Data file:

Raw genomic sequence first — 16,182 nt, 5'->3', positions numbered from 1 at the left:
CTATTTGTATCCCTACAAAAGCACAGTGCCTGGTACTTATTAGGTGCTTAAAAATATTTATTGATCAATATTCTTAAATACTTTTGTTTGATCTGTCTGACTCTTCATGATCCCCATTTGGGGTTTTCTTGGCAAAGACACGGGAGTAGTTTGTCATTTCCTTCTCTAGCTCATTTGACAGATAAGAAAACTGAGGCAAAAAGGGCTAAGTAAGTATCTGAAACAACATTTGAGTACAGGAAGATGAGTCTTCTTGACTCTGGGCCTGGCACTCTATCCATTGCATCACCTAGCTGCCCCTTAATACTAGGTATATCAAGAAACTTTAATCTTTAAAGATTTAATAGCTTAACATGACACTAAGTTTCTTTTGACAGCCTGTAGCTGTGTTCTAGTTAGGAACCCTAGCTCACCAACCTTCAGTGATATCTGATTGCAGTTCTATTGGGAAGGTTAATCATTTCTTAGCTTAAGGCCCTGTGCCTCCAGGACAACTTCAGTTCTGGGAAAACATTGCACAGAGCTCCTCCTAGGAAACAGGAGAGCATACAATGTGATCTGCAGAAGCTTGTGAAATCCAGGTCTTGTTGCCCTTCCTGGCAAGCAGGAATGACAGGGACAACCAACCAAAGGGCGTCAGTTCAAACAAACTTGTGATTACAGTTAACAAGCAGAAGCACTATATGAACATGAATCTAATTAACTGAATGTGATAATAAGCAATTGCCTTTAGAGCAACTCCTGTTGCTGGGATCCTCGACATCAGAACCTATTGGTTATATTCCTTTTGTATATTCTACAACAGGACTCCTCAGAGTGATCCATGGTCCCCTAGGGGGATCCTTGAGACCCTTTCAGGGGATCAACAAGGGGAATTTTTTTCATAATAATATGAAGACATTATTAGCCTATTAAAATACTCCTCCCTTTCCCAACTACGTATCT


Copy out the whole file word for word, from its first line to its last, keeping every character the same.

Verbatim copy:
Raw genomic sequence first — 16,182 nt, 5'->3', positions numbered from 1 at the left:
CTATTTGTATCCCTACAAAAGCACAGTGCCTGGTACTTATTAGGTGCTTAAAAATATTTATTGATCAATATTCTTAAATACTTTTGTTTGATCTGTCTGACTCTTCATGATCCCCATTTGGGGTTTTCTTGGCAAAGACACGGGAGTAGTTTGTCATTTCCTTCTCTAGCTCATTTGACAGATAAGAAAACTGAGGCAAAAAGGGCTAAGTAAGTATCTGAAACAACATTTGAGTACAGGAAGATGAGTCTTCTTGACTCTGGGCCTGGCACTCTATCCATTGCATCACCTAGCTGCCCCTTAATACTAGGTATATCAAGAAACTTTAATCTTTAAAGATTTAATAGCTTAACATGACACTAAGTTTCTTTTGACAGCCTGTAGCTGTGTTCTAGTTAGGAACCCTAGCTCACCAACCTTCAGTGATATCTGATTGCAGTTCTATTGGGAAGGTTAATCATTTCTTAGCTTAAGGCCCTGTGCCTCCAGGACAACTTCAGTTCTGGGAAAACATTGCACAGAGCTCCTCCTAGGAAACAGGAGAGCATACAATGTGATCTGCAGAAGCTTGTGAAATCCAGGTCTTGTTGCCCTTCCTGGCAAGCAGGAATGACAGGGACAACCAACCAAAGGGCGTCAGTTCAAACAAACTTGTGATTACAGTTAACAAGCAGAAGCACTATATGAACATGAATCTAATTAACTGAATGTGATAATAAGCAATTGCCTTTAGAGCAACTCCTGTTGCTGGGATCCTCGACATCAGAACCTATTGGTTATATTCCTTTTGTATATTCTACAACAGGACTCCTCAGAGTGATCCATGGTCCCCTAGGGGGATCCTTGAGACCCTTTCAGGGGATCAACAAGGGGAATTTTTTTCATAATAATATGAAGACATTATTAGCCTATTAAAATACTCCTCCCTTTCCCAACTACGTATCT